The vialytics evaluation logic aims to reflect the road condition coherently on a grading scale from 1 to 5. Here you can find out how this scale comes about.
The condition assessment of the roads is based on the ZTV-ZEB-Stb, the Additional Technical Terms of Contract and Guidelines for the Condition Assessment and Evaluation of Roads, as well as the E EMI 2012, the current recommendations for the maintenance management of roads, which were further developed and adapted by vialytics. Through the evaluation using artificial intelligence, the level of detail of the assessment has been significantly improved compared to the previous state of the art. The object-specific automatic damage detection evaluates 15 relevant damage classes. Safety-relevant damage is prominently displayed, and sections with similar damage patterns are dynamically formed.
The condition assessment is based on 15 different damage classes. Thanks to the higher number of classes, the recording of surface damage is far more detailed than required by E EMI 2012 and ZTV-ZEB - due to the technical limitations of measuring vehicles.
Example: In contrast to using measuring vehicles to record the road condition, which classifies all crack types into the category “crack”, vialytics differentiates into four different crack categories (“filled cracks”, “single crack”, “bunch of cracks”, and “alligator cracks”) and lets the individual crack types contribute individually to the overall weighted score for cracks.
The differentiation into these crack categories is essential for active road maintenance management and is the only way to derive reasonable maintenance measures.
Figure 1: Difference in the calculation of the intermediate value crack in the vialytics Web-System/E EMI 2012.
Likewise, vialytics distinguishes between patches, surface patches, and sprayed patches, as their causes differ. In accordance with E EMI 2012 and in the practice of measurement vehicles, break-outs, and binder accumulations, for example, are also weighted equally.
From vialytics' point of view, a pothole with a diameter of 1m has a different urgency than a binder accumulation of this size. vialytics therefore makes a distinction here as well. With vialytics you are guaranteed a coherent evaluation of the road condition, surpassing the scientific guidelines of the FGSV from 2006 and 2012, and the technology of fast-moving measurement vehicles.
The E EMI 2012 focuses on repair and renewal measures, but not on road maintenance, since the evaluation with measurement vehicles and the representation of condition data in the node-and-edge model do not allow detailed conclusions to be drawn. Due to the object-specific evaluation, vialytics supports not only repair and renewal, but also structural and operational maintenance.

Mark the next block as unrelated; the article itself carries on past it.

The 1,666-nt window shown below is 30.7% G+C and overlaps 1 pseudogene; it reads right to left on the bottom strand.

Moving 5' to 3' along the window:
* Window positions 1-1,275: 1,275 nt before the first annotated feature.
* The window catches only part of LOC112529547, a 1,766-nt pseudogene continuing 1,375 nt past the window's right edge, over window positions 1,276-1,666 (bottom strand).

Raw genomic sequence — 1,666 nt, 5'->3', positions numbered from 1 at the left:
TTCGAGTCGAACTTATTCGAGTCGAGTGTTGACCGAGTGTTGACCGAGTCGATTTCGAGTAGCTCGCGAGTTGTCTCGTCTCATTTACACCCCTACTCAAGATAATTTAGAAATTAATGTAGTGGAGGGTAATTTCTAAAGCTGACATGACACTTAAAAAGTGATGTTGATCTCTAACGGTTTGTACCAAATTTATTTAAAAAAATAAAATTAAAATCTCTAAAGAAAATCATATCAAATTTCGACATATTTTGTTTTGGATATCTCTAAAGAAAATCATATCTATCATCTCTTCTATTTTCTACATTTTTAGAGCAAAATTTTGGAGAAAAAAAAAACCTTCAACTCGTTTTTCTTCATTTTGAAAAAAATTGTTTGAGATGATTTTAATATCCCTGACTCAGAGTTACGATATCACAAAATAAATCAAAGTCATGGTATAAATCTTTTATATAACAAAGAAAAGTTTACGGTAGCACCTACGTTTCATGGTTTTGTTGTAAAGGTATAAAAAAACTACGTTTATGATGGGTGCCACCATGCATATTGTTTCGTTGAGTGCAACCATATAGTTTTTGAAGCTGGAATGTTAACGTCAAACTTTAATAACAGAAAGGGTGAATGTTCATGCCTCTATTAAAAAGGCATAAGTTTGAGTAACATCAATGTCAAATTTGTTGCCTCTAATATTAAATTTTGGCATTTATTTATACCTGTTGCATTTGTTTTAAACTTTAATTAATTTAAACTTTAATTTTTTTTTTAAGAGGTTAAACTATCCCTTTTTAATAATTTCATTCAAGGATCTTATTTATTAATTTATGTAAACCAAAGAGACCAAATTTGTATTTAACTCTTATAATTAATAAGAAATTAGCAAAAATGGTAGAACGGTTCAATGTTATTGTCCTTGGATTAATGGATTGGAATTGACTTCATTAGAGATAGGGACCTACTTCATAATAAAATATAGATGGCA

The calculation of the overall grade
The calculation of the overall grade of street sections is done in four steps. The calculation logic combines components of the metrological and visual recording of the E EMI 2012 to combine the advantages of both assessment methods.
The following graphic illustrates the calculation method and the relationships between the individual steps. The starting point is the relative damage area of the individual damage classes, which describes the ratio of the damaged area to the reference area.
Figure 2: The calculation of the overall grade in the vialytics assessment logic.
Explanation of the four steps
In the normalization phase, the relative damage area of each recorded damage class is converted into a score (dimensionless condition value) for the specific damage. This is done by a normalization function, which is defined by the three characteristic limit values a 1.5 value, a warning value and a threshold value.
Using this function, the resulting condition score based on the normalization of the damage, can be determined by linear interpolation.
Figure 3: The conversion of the relative damage area into an individualdamage score.
The individual damage grades are combined into five damage groups by means of convergent addition. In doing so, the sum of the grades, which represents the resulting grade, never exceeds the value of 5. All individual grades are included in the group grade, with the worst grade having the greatest influence on the group grade.
The group grades are combined into two partial grades by convergent addition. This step follows the guidelines for the maintenance management of urban roads (E EMI 2012) to divide the damage according to the degree of damage. Damages that tend to be more severe are summarized in the sub-values cracks and surface damages.
The sub-values are weighted by a fixed factor in percent and combined to form the overall score.
In addition, the punch rule ensures that critical damages and their urgency are adequately taken into account in the overall grade. Here, the overall grade is replaced by the sub-value cracks and surface damages grade if the individual grade of one of the five critical main damage characteristics (highlighted in blue in Figure 2) exceeds the warning value 3.5.